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I Castrejon, E Toledano, MP Rosario, E Loza, F Pérez-Ruiz and L Carmona
Allopurinol is the most widely used urate-lowering drug (ULD). Together with efficacy and cost, safety is an aspect that helps taking clinical decisions. This systematic review analyzes allopurinol safety. The literature search was performed in MEDLINE, EMBASE, and the Cochrane Library (January 2014). Selection criteria: (a) patients >18, (b) gout by the ACR criteria or evidence of urate crystal in synovial fluid, © comparator (placebo or other ULD), and (d) RCTs, cohorts, or meta-analysis. Primary outcomes: rate of adverse events and death. The quality was assessed with the Jadad’s scale. A meta-analysis with fixed effects was performed. From 544 studies, seven met the eligibility criteria and were included. All RCT presented a low power for safety. All RCTs included a mixed population of patients with gout and hyperuricemia. Allopurinol (300 mg) was compared to febuxostat (40-240 mg) in five RCTs, to benzbromarone and probenecid in two RCTs, and to placebo in one. In the RCTs comparing allopurinol with benzbromarone and probenecid, the highest discontinuation rate was with probenecid (26 %), followed by allopurinol (11 %) and benzbromarone (4 %). The incidence of adverse events was similar between allopurinol (range 38.6-85) and febuxostat (range 41.8-80). Six patients on febuxostat and three on allopurinol died during the studies; no deaths were judged related to drug. The combined risk of adverse events was RR = 1.04 (95 % CI 0.98, 1.11). Allopurinol is a safe option, slightly better than other ULDs. The grade of evidence is high, but further research is needed to evaluate higher doses and long-term safety.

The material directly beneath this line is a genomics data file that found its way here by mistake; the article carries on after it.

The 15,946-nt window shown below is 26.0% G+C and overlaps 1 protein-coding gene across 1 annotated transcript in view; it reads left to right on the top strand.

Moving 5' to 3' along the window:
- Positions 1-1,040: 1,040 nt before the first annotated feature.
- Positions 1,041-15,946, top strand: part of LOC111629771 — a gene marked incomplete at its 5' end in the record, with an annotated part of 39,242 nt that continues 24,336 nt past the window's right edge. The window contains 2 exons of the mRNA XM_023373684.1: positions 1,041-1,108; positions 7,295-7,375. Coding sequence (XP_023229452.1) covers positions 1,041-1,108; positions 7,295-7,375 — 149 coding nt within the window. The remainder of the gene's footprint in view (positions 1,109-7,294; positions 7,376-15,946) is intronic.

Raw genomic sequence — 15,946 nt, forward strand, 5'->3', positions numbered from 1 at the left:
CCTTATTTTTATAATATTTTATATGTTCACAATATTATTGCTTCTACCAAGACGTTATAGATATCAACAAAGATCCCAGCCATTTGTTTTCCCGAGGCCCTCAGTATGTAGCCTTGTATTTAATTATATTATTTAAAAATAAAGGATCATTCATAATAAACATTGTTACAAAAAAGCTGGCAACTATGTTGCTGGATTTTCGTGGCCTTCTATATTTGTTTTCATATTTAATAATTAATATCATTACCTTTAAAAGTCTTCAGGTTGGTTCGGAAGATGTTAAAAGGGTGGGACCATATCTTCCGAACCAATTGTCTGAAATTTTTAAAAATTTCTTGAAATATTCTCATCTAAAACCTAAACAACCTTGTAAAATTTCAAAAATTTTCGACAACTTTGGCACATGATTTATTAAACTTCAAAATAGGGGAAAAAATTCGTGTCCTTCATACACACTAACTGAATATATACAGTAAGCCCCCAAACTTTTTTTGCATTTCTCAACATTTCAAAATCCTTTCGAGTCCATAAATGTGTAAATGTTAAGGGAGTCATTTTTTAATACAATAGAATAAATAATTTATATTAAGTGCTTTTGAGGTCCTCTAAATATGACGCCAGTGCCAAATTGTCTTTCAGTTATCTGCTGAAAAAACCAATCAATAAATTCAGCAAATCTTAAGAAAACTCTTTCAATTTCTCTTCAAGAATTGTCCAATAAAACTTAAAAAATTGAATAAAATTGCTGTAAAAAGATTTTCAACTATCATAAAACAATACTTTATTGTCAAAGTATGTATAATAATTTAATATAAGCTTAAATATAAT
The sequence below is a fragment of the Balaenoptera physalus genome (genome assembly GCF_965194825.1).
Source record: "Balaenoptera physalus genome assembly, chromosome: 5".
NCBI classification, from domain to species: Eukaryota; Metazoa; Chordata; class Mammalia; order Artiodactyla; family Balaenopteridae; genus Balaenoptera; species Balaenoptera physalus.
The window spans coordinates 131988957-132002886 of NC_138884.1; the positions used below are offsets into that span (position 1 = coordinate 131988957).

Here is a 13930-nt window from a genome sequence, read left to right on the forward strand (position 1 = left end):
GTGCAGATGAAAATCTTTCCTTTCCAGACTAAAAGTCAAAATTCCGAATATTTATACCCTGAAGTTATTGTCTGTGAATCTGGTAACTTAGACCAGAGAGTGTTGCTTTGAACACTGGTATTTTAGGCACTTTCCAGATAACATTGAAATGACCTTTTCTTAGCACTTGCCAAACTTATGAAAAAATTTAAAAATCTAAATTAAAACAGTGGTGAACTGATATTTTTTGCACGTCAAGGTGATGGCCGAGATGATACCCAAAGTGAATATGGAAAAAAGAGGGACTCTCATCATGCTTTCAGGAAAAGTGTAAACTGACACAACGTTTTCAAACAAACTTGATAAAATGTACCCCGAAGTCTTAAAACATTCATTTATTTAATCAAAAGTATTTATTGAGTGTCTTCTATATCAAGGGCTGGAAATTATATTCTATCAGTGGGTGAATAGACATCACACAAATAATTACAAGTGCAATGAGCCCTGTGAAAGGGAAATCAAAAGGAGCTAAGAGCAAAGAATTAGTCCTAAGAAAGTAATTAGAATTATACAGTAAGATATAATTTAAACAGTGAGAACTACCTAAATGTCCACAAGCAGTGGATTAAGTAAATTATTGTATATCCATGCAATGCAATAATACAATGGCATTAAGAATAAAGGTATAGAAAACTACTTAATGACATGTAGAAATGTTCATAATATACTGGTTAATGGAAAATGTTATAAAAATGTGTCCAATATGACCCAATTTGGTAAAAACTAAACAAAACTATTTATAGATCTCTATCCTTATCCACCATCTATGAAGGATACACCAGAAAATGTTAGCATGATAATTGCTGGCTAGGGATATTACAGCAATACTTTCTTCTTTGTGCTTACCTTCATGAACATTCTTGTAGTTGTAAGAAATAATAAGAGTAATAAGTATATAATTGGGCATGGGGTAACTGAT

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Synovial fluid, Randomized controlled trial, Uricosuric, MEDLINE, Systematic review, Cochrane Library, Evidence-based medicine, Gout
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